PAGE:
A senior CIA operative who worked with informants in Iraq asserts that his managers at the CIA asked him to falsify his reporting on weapons of mass destruction before the US invasion and then retaliated against him after he refused. This according to a report in the Washington Post. The undercover operative charges in a lawsuit made public Wednesday that a co-worker warned him three years ago "that CIA management planned to 'get him' for his role in reporting intelligence contrary to official CIA dogma." Accusations of intelligence officers being pressured on their Iraq findings in the lead-up to the war has long been alleged, but no CIA official has come public before with such claims. According to the undercover agent, the CIA management retaliated against him by launching investigations of allegations that he had a sexual affair with a female asset and that he stole money meant to be pay off for sources. The lawsuit charges those investigations were "initiated for the sole purpose of discrediting him and retaliating against him for questioning the integrity of the WMD reporting . . . and for refusing to falsify his intelligence reporting to support the politically mandated conclusion."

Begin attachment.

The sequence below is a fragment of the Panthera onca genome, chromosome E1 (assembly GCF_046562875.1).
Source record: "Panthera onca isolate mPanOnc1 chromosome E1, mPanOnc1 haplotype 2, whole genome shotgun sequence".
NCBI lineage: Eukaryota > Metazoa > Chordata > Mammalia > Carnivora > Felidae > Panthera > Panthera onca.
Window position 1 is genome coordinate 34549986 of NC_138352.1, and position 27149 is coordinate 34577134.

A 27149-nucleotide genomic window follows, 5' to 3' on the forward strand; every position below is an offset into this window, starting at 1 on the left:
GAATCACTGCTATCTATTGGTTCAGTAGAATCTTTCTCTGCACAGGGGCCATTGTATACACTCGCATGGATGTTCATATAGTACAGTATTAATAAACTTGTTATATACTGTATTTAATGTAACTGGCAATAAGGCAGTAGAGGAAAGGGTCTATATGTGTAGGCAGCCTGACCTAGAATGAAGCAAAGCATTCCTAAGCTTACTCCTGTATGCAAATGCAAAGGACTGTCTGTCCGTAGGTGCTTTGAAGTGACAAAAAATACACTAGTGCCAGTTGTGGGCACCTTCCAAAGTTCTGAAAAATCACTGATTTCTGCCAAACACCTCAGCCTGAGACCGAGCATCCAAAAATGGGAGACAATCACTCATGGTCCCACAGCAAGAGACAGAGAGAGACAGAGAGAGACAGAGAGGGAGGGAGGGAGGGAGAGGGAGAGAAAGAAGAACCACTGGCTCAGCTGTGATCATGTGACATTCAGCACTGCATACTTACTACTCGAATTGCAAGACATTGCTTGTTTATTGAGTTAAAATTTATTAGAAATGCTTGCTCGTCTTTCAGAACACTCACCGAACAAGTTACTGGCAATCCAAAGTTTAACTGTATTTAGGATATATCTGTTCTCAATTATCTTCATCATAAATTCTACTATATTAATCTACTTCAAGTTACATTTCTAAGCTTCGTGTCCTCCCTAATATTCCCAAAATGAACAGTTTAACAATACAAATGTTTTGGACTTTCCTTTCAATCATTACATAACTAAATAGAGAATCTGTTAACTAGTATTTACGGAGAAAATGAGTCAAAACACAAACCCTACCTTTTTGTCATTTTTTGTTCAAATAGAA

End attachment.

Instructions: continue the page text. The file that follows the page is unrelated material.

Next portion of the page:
In news from Iraq, a car bomb exploded today in the northern city of Mosul near a busy fruit and vegetable market. At least two people were injured. The bombing came a day after police in Mosul killed four militants. Meanwhile in Baghdad mortar rounds hit near the Italian Embassy and an Iraqi National Guard base. At least there people died.
In Sammara, the Iraqi resistance blew up one of the city’s police stations Wednesday. And the city’s police chief has resigned.